The highest-ranking officer charged in the death of Freddie Gray has been acquitted of all charges. Circuit Judge Barry Williams—who also acquitted two other Baltimore officers—found Lt. Brian Rice not guilty of involuntary manslaughter, reckless endangerment, and misconduct in office on Monday, reports the Baltimore Sun. An assault charge was thrown out mid-trial. NBC News reports prosecutors presented "essentially the same evidence as previous trials," though they stressed that as commander of the shift in April 2015, Rice was responsible for putting Gray in a seat belt inside the Baltimore police van where he suffered a fatal spinal cord injury. Rice ordered Gray's legs be shackled but ignored seat belt policies, prosecutors said.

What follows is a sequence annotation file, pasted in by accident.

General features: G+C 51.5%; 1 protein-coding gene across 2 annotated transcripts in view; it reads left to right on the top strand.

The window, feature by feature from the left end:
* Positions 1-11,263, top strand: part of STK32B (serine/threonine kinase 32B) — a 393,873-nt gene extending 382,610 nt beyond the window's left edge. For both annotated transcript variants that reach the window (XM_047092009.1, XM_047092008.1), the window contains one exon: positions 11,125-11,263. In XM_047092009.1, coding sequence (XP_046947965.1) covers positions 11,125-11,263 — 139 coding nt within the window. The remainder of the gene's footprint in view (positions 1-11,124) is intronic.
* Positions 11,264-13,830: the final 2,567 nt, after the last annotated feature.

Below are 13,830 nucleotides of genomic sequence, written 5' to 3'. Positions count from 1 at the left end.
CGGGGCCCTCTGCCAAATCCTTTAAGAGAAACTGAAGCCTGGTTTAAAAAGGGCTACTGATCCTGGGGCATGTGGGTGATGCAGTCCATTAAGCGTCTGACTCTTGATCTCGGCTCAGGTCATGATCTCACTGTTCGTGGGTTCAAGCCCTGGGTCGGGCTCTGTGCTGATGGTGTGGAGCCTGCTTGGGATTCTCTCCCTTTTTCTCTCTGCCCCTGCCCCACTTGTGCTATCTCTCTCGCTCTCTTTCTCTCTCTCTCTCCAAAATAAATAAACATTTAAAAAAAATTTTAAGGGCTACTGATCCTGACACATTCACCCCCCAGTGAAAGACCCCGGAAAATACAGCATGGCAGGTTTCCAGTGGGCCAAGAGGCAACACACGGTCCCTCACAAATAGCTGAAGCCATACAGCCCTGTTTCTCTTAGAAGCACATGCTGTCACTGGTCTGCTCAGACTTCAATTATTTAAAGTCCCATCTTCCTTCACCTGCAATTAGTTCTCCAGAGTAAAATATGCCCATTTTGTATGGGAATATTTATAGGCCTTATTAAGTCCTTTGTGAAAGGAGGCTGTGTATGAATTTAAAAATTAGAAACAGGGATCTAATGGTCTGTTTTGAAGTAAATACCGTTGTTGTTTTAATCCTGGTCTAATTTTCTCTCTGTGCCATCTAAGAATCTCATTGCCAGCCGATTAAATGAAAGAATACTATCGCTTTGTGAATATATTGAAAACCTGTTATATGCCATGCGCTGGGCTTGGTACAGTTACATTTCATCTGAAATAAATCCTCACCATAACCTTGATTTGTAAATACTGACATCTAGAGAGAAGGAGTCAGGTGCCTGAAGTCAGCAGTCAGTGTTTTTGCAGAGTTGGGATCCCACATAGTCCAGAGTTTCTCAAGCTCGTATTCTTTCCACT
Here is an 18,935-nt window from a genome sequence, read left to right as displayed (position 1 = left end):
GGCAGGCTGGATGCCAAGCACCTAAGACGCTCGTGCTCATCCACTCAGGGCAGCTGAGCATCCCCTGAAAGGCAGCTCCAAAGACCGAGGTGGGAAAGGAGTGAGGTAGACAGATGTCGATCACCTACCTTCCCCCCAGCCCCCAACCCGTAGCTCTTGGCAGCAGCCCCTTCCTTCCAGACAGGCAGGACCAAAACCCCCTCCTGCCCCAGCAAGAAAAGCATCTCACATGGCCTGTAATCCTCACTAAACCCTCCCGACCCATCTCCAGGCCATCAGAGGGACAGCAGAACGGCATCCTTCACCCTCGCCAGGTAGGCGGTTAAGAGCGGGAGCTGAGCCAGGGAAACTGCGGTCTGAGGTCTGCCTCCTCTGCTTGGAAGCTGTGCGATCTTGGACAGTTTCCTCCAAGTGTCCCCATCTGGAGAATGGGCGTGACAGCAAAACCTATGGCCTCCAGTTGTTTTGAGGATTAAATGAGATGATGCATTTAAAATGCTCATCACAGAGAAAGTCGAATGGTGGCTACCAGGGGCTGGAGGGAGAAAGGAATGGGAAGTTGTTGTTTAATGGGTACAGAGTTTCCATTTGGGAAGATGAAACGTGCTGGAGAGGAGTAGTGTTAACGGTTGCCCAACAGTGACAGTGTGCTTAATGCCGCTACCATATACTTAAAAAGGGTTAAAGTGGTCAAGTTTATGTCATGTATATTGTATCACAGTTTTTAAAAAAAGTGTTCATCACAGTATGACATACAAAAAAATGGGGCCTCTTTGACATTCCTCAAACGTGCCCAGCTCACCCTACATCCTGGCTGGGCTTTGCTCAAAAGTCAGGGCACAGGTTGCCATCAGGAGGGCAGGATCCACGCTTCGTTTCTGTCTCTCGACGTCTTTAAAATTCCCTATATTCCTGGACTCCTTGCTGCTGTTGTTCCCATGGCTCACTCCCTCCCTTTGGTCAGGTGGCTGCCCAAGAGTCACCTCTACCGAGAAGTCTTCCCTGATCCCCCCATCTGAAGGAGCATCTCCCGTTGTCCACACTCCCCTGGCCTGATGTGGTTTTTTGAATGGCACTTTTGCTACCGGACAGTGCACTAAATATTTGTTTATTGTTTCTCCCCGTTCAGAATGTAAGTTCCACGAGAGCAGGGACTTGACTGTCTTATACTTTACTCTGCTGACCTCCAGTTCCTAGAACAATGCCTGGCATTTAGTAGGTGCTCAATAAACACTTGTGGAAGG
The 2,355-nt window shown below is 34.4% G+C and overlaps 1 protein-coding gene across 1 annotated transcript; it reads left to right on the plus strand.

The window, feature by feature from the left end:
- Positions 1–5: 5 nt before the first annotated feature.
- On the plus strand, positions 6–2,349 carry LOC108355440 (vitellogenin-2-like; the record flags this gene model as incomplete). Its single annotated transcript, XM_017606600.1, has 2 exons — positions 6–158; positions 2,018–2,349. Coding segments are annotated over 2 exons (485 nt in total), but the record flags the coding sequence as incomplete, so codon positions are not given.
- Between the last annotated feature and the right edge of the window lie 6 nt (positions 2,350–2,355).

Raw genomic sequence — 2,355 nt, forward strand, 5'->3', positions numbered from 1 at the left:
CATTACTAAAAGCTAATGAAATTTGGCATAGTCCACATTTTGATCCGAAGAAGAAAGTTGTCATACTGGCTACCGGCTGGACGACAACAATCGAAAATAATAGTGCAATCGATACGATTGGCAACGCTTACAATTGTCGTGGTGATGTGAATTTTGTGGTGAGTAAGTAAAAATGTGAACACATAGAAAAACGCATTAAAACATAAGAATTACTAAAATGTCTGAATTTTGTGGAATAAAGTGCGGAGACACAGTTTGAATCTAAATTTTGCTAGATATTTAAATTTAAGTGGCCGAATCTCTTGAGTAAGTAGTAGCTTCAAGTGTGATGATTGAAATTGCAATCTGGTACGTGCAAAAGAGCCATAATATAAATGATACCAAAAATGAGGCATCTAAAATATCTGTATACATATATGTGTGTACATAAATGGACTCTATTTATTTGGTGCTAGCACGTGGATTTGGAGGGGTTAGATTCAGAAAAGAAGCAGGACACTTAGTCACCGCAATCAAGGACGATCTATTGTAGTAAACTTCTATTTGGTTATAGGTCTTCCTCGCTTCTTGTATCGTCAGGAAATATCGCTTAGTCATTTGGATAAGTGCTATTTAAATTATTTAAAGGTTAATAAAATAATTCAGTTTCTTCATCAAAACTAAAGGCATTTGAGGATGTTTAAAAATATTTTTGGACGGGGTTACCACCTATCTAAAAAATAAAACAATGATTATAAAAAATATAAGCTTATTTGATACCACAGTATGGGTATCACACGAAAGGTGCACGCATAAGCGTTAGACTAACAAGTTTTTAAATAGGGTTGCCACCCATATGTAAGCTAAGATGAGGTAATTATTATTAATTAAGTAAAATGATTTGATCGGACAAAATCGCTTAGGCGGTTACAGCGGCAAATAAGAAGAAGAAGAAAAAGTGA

One prosecutor compared the act of not putting Gray in a seat belt to "handing someone a loaded gun." Defense attorneys, however, said putting a seat belt on Gray, whom they described as aggressive, would've put Rice in danger given the tight space in the van compartment where suspects are held. "Everything about it was professional, correct," an attorney for Rice said. Williams found Rice's failure to use a seat belt wasn't itself a crime, reports the Guardian. The verdict follows the acquittal of two other officers in the case, Edward Nero and Caesar Goodson Jr. Officer Garrett Miller's trial will begin on July 27. William Porter—who had a mistrial in December—will be retried on Sept. 6. Sgt. Alicia White will be the last to go before a judge on Oct. 13.